From the historical and fascinating Italian region of Venice
emerged a multitude of noble families, including the distinguished Maggiore family. Although people were originally known only by a single name, it became necessary for people to adapt a second name to identify themselves as populations grew and travel became more frequent. The process of adopting fixed hereditary surnames
was not complete until the modern era, but the use of hereditary family names in Italy began in the 10th and 11th centuries. Italian hereditary surnames were developed according to fairly general principles and they are characterized by a profusion of derivatives coined from given names. Although the most common type of family name found in the region of Venice
is the patronymic
surname, which is derived from the father's given name, the nickname
type of surname is also frequently found. Nickname
surnames were derived from an eke-name, or added name. They usually reflected the physical characteristics or attributes of the first person that used the name. The surname Maggiore came from a child who was born in the month of May. The surname Maggio is derived from the Italian word Maggio, which literally means the month of May.
Early Origins of the Maggiore family
The surname Maggiore was first found in the city of Cremona, where records are found with the Maggi family, from which came 57 priests between 1096 and 1791.
Early History of the Maggiore family
This web page shows only a small excerpt of our Maggiore research.Another 41 words (3 lines of text) covering the years 1630 and 1699 are included under the topic Early Maggiore History in all our PDF Extended History products and printed products wherever possible.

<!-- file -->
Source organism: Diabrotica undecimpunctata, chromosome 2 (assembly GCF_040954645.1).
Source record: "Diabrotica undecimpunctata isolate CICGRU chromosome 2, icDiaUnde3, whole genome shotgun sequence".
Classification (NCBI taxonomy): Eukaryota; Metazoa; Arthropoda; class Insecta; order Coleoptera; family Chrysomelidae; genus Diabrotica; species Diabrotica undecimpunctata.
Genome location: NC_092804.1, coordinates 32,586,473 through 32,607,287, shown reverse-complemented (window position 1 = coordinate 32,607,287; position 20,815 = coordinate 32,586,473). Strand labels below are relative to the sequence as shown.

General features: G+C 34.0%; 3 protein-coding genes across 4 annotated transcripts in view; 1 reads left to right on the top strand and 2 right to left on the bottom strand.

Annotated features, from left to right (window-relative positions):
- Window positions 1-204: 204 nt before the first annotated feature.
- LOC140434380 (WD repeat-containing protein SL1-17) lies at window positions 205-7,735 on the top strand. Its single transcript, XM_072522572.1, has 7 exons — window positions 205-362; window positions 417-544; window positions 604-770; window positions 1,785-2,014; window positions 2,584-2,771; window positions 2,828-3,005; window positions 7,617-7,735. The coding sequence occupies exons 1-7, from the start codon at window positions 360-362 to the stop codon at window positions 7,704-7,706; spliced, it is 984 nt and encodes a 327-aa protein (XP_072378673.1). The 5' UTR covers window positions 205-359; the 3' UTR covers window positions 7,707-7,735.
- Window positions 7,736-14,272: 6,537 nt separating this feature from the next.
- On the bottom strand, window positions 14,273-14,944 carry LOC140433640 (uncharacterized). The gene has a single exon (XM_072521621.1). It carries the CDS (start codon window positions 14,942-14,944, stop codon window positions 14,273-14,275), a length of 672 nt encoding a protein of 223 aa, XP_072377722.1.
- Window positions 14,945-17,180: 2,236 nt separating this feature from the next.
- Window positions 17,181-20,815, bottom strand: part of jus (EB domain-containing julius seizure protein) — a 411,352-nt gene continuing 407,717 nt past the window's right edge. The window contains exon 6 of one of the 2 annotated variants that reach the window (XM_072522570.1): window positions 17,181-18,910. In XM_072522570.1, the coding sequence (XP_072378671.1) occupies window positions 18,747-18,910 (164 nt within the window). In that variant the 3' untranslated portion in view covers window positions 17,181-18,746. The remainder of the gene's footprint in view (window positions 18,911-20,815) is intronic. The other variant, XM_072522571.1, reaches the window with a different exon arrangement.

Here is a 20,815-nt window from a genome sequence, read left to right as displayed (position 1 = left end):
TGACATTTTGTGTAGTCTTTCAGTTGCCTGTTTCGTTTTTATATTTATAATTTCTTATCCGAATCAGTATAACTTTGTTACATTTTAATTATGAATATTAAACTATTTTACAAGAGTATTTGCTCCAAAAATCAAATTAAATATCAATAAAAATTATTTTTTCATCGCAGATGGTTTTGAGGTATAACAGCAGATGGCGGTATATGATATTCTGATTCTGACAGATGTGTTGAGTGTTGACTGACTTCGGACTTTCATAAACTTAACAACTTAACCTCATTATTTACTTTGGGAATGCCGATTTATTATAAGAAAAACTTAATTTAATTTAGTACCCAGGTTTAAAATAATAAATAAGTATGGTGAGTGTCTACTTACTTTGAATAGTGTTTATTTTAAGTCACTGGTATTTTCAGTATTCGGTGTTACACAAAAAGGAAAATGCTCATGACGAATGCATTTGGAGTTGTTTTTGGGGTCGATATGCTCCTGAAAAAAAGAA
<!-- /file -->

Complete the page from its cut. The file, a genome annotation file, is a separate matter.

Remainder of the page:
Maggiore Spelling Variations
Italian surnames come in far more variations than the names of most other nationalities. Regional traditions and dialects are a decisive factor in this characteristic. For example, northern names tend to end in "o", while southern in "i". Also important, but not unique to Italy, was the fact that before dictionaries and the printing press most scribes simply spelled words according to their sounds. The predictable result was an enormous number of spelling variations
. The recorded spellings of Maggiore include Maggio, Maggi, Maggiolini, Maggini, Maggiello, Maggiora, Maganini, Maggiolo, Maggioni, Maggione, Maggiore, Maggiulini, Magguilli, Maghetti, Magis, Magio, Magiocco and many more.
Early Notables of the Maggiore family (pre 1700)
Prominent among bearers of this family in early times was Carlo Maria Maggi (1630-1699), an Italian scholar, writer and poet in Milan; and Giovanni Paolo Maggini, a violin-maker in Brescia during the 16th century. He... Another 35 words (2 lines of text) are included under the topic Early Maggiore Notables in all our PDF Extended History products and printed products wherever possible.
Migration of the Maggiore family to the New World and Oceana
Early North American records indicate many people bearing the name Maggiore were among those contributors:
Maggiore Settlers in United States in the 20th Century
- Angela Maggiore, aged 8, who emigrated to the United States from Lipari, in 1901
- Antonino Maggiore, aged 4, who emigrated to the United States from Bagheria, in 1904
- Alberto Maggiore, aged 10, who landed in America from Bagheria, in 1905
- Antonina Maggiore, aged 2, who settled in America from Palermo, in 1907
- Alberto Maggiore, aged 17, who landed in America from Villabate, Sicily, in 1908
- ... (More are available in all our PDF Extended History products and printed products wherever possible.)
Contemporary Notables of the name Maggiore (post 1700)
- Christine Joy Maggiore (1956-2008), American HIV-positive activist